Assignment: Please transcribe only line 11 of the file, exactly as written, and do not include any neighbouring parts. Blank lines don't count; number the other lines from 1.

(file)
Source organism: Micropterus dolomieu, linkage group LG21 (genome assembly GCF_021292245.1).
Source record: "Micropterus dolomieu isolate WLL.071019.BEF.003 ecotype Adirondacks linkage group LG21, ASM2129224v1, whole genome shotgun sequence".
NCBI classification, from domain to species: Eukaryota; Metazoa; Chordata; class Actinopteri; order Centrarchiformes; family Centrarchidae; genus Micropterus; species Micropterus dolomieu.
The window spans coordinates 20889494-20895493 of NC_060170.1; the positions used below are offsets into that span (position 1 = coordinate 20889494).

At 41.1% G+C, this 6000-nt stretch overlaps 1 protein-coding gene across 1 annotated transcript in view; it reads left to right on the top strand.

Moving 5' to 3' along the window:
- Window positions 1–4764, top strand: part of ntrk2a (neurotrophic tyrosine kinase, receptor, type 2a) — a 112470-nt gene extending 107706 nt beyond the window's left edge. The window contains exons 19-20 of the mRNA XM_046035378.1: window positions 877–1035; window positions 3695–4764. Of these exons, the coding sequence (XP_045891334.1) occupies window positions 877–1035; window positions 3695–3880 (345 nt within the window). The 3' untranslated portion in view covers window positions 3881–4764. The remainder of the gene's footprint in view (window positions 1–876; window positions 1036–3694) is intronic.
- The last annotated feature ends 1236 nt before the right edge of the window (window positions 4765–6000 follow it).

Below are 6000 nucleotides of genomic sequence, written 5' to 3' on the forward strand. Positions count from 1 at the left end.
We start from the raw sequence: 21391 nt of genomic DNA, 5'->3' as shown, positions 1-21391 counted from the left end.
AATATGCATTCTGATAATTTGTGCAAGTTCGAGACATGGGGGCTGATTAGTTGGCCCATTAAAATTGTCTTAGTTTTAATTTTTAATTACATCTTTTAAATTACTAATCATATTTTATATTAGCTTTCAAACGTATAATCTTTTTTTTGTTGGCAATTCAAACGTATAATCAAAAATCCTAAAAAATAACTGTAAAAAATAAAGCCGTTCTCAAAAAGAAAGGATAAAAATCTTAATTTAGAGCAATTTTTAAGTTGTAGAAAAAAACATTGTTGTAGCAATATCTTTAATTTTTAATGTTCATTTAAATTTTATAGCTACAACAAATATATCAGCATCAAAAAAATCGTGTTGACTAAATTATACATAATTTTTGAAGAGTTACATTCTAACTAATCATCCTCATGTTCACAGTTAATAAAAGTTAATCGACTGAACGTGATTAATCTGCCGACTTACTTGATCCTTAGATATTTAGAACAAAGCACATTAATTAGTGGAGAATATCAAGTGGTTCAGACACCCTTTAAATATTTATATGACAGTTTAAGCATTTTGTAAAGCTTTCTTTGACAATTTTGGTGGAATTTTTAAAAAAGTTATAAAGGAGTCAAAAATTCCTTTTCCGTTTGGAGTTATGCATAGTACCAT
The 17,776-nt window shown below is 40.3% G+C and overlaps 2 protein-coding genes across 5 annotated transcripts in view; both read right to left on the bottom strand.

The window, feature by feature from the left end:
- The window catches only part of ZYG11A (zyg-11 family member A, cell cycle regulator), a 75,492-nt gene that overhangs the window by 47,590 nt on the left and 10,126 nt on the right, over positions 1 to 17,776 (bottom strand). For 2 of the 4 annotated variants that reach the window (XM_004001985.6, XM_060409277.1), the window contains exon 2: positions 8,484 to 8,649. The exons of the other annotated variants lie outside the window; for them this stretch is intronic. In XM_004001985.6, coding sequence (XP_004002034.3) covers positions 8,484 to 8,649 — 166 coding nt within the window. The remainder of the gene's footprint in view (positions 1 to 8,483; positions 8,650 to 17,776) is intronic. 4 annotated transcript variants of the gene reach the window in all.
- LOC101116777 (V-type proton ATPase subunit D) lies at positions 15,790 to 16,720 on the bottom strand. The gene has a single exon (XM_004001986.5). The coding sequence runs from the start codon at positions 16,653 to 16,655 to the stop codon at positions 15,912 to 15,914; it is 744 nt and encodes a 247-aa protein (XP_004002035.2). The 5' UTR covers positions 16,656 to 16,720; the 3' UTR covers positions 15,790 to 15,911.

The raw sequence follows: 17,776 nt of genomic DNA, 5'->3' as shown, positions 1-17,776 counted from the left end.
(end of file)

AATATGCATTCTGATAATTTGTGCAAGTTCGAGACATGGGGGCTGATTAGTTGGCCCATTAAAATTGTCTTAGTTTTAATTTTTAATTACATCTTTTAAATTACTAATCATATTTTATATTAGCTTTCAAACGTATAATCTTTTTTTTGTTGGCAATTCAAACGTATAATCAAAAATCCTAAAAAATAACTGTAAAAAATAAAGCCGTTCTCAAAAAGAAAGGATAAAAATCTTAATTTAGAGCAATTTTTAAGTTGTAGAAAAAAACATTGTTGTAGCAATATCTTTAATTTTTAATGTTCATTTAAATTTTATAGCTACAACAAATATATCAGCATCAAAAAAATCGTGTTGACTAAATTATACATAATTTTTGAAGAGTTACATTCTAACTAATCATCCTCATGTTCACAGTTAATAAAAGTTAATCGACTGAACGTGATTAATCTGCCGACTTACTTGATCCTTAGATATTTAGAACAAAGCACATTAATTAGTGGAGAATATCAAGTGGTTCAGACACCCTTTAAATATTTATATGACAGTTTAAGCATTTTGTAAAGCTTTCTTTGACAATTTTGGTGGAATTTTTAAAAAAGTTATAAAGGAGTCAAAAATTCCTTTTCCGTTTGGAGTTATGCATAGTACCAT